Some ill-defined thing in my dreams startled me awake at 3am today. I knew I’d never get back to sleep, so I made a pot of coffee and headed out to the porch to think through some things. What slight breeze there was came laden with African dust, any exotic traces overwhelmed by conversion to prosaic grime. It only took a few minutes sitting on the steps to become sticky with sweat and tropical humidity.
The neighborhood cats were AWOL, probably making their rounds, with the exception of Greywhite Slashface, a grizzled tom whose recent altercation with some night creature had left him both battle-scarred and slightly more amenable to human company. He hobbled into the yard and stretched out under the broken mulberry tree, looking expectantly in my general direction.
“So what do you think, cat. Is Castro dead, or not?” He turned away in disdain, but I wasn’t sure what to make of that. “I think he’s still alive, but probably not for much longer. I don’t like wishing people death, but I might be able to make an exception for him.”
Greywhite pulled himself up and walked a few feet further away, then slid back down into the dark and damp grass, outside the range of my yellow porch light. “Yeah, you are right. It’s too damned hot for politics. Hell, it’s too damned hot to even write.”
The cat looked toward the house, his eye glinting from the darkness. “Yes, I have air conditioning, true. But my power bill was over $250 for the month. That’s a lot of money, you know. But no, you don’t know, do you?”
I straightened my back and felt my shirt fall hot and wet against my skin. “God, I hate this. It’s almost as bad as the two weeks without power after Wilma last year, sitting in my living room with the windows open praying for the air to move. By the way, did you know there’s a storm coming? Chris, this one’s called. Looks like it won’t hit us directly, just some rough storms, but Cuba may be getting hammered by it.”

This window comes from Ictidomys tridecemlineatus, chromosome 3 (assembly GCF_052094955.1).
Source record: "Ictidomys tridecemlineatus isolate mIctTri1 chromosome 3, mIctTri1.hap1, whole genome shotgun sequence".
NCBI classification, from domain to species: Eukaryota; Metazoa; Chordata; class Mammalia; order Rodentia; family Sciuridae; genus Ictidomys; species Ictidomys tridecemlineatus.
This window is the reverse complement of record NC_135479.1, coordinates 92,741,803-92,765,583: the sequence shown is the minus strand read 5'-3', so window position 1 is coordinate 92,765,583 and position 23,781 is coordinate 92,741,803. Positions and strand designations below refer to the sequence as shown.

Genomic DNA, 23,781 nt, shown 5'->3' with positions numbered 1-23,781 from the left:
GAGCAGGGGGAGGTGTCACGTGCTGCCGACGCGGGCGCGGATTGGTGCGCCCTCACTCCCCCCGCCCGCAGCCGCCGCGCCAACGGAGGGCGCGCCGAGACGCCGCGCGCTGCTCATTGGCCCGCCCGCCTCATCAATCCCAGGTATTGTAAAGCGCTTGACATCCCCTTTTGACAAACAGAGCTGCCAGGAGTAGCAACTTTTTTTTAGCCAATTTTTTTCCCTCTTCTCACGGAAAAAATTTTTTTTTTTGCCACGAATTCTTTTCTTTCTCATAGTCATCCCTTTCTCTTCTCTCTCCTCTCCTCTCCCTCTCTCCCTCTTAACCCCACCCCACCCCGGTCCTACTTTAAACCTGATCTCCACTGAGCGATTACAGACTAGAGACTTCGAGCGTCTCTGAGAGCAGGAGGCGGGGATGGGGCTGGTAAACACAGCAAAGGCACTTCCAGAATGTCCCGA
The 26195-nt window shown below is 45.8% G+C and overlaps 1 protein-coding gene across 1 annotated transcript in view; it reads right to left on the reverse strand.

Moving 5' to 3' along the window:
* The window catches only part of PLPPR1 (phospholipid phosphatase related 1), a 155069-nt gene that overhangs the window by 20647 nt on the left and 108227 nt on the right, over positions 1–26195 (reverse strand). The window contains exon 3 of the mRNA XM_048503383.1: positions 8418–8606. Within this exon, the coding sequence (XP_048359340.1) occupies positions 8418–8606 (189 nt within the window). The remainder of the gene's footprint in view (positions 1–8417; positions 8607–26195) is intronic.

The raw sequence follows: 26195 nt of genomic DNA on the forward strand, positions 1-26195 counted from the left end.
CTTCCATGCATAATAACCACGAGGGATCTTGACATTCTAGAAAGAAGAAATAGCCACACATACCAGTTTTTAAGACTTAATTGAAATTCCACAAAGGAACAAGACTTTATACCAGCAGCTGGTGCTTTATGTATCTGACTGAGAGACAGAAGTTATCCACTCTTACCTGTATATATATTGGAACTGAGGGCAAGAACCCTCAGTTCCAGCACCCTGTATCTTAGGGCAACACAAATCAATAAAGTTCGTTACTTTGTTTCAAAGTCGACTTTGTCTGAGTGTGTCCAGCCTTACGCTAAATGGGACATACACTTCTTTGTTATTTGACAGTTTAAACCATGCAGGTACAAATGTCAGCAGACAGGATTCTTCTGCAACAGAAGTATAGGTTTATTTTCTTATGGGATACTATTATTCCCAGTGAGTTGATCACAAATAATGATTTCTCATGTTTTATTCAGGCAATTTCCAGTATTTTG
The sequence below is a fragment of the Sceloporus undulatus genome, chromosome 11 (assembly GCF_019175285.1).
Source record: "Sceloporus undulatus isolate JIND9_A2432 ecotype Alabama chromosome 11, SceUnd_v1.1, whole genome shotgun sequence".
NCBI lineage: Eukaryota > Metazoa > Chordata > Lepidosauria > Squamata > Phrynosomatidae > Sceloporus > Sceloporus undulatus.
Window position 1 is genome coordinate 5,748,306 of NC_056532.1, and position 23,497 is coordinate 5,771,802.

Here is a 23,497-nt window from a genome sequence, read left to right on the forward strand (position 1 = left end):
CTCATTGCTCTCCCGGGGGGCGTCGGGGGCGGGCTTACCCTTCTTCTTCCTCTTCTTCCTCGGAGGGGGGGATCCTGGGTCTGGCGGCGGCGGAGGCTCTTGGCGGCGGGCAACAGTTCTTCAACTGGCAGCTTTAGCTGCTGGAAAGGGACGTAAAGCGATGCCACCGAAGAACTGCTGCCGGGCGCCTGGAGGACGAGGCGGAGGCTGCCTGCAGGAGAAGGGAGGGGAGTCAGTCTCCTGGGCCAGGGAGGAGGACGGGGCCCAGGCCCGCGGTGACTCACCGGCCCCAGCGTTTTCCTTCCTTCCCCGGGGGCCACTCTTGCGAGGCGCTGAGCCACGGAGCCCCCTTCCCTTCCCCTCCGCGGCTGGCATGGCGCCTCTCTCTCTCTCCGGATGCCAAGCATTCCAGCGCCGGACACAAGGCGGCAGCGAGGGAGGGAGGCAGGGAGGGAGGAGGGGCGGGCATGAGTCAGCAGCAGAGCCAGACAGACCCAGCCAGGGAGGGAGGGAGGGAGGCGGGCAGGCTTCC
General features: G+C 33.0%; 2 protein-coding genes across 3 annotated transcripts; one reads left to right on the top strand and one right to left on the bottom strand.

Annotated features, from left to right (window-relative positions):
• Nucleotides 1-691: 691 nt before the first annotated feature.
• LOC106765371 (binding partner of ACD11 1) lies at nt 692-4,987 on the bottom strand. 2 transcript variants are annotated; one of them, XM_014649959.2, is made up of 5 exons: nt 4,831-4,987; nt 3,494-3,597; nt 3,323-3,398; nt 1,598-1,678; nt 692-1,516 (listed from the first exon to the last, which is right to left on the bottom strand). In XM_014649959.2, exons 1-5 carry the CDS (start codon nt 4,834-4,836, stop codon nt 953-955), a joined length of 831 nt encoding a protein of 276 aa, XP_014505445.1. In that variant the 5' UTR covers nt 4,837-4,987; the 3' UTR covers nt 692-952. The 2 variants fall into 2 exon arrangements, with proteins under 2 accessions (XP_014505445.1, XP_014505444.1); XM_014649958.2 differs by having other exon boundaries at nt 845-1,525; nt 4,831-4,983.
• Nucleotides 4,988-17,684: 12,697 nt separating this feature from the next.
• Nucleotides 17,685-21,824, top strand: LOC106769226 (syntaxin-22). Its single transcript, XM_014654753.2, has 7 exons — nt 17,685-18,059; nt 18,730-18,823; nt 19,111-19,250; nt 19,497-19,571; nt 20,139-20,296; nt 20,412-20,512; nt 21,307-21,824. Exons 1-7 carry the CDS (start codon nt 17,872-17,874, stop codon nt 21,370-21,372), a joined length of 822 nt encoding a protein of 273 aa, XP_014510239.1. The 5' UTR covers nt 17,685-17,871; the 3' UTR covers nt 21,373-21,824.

The cat skulked through the grass toward the warble of a night bird, but paused to look back at me before disappearing into the darkness.
“Hmm, you think Fidel’s using JFK-era weather control satellites to drench the island, staving off any potential revolutionary activities? Hell, I guess it’s no crazier than some of the tinfoil hat theories I’ve heard the last few days.”
A low growl came from around the corner of the house, near the overgrown bougainvillea.
“Okay, okay. Off the record, background only. You got it.”
The sky lightened to indigo. I swatted a few errant mosquitoes stuck to my arms, collected my coffee cup, and went inside for a shower.
It’s too damned hot to make sense right now, anyway.